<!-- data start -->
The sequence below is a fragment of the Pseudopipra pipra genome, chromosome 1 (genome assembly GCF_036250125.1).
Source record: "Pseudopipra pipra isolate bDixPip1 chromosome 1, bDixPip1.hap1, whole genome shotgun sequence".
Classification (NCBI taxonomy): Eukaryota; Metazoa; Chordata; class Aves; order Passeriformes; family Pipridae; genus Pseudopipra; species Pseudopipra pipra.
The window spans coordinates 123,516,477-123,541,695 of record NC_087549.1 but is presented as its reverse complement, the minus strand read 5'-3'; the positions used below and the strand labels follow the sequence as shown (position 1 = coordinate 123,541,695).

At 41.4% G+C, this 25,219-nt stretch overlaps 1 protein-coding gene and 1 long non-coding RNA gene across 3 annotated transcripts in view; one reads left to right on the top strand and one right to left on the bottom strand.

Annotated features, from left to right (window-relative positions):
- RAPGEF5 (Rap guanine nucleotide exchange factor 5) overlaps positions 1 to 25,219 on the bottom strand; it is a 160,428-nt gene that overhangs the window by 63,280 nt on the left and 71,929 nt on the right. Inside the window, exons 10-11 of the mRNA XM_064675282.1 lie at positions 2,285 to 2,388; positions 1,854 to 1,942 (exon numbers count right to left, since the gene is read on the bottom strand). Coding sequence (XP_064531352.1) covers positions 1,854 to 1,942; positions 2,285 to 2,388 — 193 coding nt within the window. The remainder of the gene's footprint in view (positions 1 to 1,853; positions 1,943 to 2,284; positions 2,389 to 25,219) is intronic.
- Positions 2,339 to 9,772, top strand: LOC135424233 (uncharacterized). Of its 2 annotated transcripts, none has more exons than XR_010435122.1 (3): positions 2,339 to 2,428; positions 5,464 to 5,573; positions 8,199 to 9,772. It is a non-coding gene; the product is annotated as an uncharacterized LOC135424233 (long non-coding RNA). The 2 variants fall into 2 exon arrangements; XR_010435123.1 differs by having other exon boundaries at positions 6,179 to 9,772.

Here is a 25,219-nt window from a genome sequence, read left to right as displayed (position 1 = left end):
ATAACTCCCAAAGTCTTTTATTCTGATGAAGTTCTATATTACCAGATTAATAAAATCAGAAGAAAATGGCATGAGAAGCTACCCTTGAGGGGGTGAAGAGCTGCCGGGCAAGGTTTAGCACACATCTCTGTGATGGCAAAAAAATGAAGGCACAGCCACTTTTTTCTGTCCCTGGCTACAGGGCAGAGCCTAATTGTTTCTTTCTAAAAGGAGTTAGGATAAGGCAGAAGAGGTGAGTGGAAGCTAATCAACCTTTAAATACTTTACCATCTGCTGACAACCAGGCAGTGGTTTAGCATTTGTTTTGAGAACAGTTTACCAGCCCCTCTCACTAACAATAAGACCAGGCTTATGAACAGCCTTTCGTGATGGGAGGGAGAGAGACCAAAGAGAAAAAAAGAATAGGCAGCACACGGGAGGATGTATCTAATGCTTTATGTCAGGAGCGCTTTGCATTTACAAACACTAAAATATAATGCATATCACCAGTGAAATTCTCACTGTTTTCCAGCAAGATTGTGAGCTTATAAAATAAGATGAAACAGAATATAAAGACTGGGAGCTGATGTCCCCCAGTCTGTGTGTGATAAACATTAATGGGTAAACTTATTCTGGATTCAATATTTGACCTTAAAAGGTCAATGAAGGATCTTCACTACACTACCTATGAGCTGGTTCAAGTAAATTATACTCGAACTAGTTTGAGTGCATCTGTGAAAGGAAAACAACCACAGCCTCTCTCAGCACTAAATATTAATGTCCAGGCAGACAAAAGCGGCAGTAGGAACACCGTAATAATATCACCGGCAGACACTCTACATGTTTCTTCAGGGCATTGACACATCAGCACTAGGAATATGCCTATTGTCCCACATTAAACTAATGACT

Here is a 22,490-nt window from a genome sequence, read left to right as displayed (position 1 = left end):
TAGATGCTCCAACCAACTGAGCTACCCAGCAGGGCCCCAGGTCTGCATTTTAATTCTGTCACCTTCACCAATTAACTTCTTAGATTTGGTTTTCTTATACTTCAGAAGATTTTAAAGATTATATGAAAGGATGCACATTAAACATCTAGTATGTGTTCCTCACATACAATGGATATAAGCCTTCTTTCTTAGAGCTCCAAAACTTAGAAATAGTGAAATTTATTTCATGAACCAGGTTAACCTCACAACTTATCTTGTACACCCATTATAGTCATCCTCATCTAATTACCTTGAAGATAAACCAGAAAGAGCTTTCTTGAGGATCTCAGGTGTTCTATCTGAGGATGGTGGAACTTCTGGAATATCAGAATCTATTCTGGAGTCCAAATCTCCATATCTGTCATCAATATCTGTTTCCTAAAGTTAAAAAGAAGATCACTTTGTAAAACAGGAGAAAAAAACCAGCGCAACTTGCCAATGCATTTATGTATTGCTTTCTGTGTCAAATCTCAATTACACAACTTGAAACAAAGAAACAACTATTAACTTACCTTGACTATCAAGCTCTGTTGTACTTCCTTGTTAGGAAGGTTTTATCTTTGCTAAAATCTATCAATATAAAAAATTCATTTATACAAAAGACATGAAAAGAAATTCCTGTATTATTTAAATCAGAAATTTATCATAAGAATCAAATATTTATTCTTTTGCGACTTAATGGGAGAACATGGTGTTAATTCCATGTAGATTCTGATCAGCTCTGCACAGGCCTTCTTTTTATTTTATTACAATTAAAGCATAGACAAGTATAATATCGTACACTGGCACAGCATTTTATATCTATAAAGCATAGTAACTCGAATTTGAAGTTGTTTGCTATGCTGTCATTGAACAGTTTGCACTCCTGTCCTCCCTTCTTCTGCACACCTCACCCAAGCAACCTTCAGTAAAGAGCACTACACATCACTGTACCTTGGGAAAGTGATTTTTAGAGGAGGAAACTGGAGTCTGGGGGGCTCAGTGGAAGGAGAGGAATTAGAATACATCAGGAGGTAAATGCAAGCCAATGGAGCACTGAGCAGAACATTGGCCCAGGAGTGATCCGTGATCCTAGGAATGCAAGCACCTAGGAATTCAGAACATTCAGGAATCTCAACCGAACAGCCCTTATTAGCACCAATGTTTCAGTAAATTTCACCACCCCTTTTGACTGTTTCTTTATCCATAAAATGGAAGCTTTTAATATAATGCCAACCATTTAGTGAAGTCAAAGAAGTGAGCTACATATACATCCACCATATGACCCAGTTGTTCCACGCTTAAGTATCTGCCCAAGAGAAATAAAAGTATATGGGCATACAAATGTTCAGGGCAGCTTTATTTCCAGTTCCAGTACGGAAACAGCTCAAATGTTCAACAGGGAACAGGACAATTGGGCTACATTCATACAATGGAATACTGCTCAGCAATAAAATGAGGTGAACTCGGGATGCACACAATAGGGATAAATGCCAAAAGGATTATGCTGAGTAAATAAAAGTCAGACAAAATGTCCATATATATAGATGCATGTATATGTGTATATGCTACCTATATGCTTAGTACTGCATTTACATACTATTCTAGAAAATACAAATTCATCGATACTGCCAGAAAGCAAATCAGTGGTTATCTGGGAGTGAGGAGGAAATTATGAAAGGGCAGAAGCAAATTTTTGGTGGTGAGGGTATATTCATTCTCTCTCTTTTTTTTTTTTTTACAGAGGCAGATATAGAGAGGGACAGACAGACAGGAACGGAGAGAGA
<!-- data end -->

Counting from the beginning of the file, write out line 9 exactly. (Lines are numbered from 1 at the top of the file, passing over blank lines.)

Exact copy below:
Here is a 25,219-nt window from a genome sequence, read left to right as displayed (position 1 = left end):